Dewey: Now, listen, normal kids would have been stoked to slack off, but not you guys, because you're not normal, you're special. And because I think you guys have the right attitude, I think it's time we started our new class project.
Lawrence: A science project?
Dewey: No. It's called..."Rock Band".
Marta: Is this a school project?
Dewey: Yes. And it's a requirement. And it may sound easy, but nothing could be harder. It will test your head [points to his head], and your mind [points to his jaw], and your brain too [points to his forehead].
Summer: Will other schools be competing?
Dewey: You could say that. You could say that every school in the state will be competing for the top prize.
Billy: What's the prize?
Dewey: A win will go on your permanent record. Hello, Harvard U.
This dialogue takes place after Dewey finds out that some students have musical ability. By knowing this, Dewey sets an evil plot to use the students as displayed in the dialogue to make his ambition of winning a band contest and win $ 20.000. What is presented within the dialogue is a mere lie. Dewey selfishly manipulates the students into “helping” him and since his position is a teacher, he is able to make the students in following his hidden agenda. What is represented contradictory to what is really presented, namely Dewey simply wants to use the students for his own personal interests.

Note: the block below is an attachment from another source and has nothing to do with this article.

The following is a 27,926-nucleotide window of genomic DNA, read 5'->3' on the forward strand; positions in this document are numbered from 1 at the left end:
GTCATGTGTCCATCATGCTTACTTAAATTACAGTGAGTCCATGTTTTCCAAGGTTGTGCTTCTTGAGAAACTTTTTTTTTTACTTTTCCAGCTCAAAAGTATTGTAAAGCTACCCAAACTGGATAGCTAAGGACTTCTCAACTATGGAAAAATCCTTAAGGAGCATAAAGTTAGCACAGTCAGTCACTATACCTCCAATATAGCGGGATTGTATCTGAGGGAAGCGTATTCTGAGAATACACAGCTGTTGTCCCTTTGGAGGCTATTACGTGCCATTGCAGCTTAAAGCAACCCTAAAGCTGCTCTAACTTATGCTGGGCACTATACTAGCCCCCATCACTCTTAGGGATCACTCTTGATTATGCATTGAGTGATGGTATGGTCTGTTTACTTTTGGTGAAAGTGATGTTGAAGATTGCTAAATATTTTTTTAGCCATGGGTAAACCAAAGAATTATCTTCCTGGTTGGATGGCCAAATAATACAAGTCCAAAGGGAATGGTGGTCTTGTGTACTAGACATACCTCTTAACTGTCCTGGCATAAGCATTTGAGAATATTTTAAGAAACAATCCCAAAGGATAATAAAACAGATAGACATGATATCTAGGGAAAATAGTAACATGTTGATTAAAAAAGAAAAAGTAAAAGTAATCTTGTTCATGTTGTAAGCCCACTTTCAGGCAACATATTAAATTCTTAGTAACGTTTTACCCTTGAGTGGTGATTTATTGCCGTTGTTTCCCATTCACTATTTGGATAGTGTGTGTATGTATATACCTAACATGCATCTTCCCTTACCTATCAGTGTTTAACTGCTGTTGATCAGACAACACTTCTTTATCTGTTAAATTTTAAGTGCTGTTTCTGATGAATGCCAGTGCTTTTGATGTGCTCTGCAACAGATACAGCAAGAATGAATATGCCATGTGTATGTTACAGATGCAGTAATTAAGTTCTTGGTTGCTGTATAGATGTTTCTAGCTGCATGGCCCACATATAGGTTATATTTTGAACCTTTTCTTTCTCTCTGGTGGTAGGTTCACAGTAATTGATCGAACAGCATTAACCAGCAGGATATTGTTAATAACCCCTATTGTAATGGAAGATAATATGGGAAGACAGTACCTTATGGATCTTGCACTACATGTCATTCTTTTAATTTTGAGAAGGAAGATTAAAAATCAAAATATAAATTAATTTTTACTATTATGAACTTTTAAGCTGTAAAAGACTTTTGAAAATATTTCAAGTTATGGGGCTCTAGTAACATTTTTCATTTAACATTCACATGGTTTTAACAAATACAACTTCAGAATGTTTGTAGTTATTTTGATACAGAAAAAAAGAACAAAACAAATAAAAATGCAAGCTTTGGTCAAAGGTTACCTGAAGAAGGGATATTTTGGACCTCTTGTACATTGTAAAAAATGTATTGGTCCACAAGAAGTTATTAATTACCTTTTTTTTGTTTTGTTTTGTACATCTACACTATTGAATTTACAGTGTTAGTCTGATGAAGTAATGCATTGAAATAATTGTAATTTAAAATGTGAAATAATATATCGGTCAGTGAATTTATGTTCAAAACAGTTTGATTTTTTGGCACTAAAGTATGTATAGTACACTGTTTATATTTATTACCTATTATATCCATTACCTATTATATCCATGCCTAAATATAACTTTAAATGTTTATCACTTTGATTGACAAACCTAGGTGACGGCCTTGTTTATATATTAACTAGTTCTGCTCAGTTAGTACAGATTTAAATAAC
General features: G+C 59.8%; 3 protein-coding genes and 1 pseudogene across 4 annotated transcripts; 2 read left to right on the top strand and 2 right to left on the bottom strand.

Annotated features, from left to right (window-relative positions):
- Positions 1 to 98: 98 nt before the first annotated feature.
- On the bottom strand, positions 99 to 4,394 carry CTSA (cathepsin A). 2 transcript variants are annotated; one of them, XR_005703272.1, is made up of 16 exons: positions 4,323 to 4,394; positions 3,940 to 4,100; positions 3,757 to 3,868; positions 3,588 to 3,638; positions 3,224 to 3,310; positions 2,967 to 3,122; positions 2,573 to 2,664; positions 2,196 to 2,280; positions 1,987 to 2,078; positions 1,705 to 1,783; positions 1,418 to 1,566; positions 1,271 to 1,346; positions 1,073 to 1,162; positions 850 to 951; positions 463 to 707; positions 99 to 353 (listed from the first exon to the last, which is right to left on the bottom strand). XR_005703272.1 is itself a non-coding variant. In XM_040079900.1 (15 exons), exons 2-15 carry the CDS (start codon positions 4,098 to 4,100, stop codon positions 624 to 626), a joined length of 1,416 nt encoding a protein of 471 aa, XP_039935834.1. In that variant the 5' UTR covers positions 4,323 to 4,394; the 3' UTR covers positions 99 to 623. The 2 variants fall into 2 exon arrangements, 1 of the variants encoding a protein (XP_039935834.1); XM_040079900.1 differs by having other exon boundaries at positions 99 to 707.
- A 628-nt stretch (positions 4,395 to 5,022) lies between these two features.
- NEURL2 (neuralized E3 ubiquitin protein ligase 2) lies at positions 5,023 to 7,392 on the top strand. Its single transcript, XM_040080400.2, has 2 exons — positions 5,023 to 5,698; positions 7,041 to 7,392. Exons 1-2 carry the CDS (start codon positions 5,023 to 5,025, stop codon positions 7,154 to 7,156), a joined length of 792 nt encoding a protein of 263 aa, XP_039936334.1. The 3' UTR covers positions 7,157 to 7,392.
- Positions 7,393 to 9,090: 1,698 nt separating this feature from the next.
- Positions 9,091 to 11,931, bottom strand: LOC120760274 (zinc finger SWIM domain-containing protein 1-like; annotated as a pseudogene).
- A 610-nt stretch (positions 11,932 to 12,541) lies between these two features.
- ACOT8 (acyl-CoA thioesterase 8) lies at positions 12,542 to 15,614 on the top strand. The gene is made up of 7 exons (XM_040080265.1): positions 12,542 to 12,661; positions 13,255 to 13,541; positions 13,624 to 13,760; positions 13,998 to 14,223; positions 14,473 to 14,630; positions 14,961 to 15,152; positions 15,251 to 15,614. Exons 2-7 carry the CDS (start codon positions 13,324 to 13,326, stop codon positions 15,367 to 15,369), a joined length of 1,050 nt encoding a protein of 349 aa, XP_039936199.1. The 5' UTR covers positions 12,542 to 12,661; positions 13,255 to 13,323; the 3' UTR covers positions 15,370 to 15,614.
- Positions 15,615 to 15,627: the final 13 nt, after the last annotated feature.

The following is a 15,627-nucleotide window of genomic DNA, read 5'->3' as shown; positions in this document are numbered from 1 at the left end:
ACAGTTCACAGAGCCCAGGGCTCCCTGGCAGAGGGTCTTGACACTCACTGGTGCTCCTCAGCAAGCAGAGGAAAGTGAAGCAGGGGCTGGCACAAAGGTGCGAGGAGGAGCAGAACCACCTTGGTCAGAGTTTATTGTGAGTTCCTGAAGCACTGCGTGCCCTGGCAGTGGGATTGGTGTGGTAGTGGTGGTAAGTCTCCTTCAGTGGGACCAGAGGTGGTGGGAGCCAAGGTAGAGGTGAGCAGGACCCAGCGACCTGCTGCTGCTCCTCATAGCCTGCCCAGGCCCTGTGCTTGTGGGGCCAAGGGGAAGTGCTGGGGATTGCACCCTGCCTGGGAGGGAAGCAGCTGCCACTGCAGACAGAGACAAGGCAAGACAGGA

Freddy: What are we gonna play?
Dewey: Uh, you don't have to worry about that. We have awesome material, which I wrote.
Zack: Let's hear it.
Zack: Let's hear your song.
Dewey: I'll play you my song, if you wanna hear it. Thing is, I just want you to keep in mind that...I wrote it in like, 15 minutes, and uh, it's not done yet, and you might not like it-
Freddy: Just play the song, Schneebly!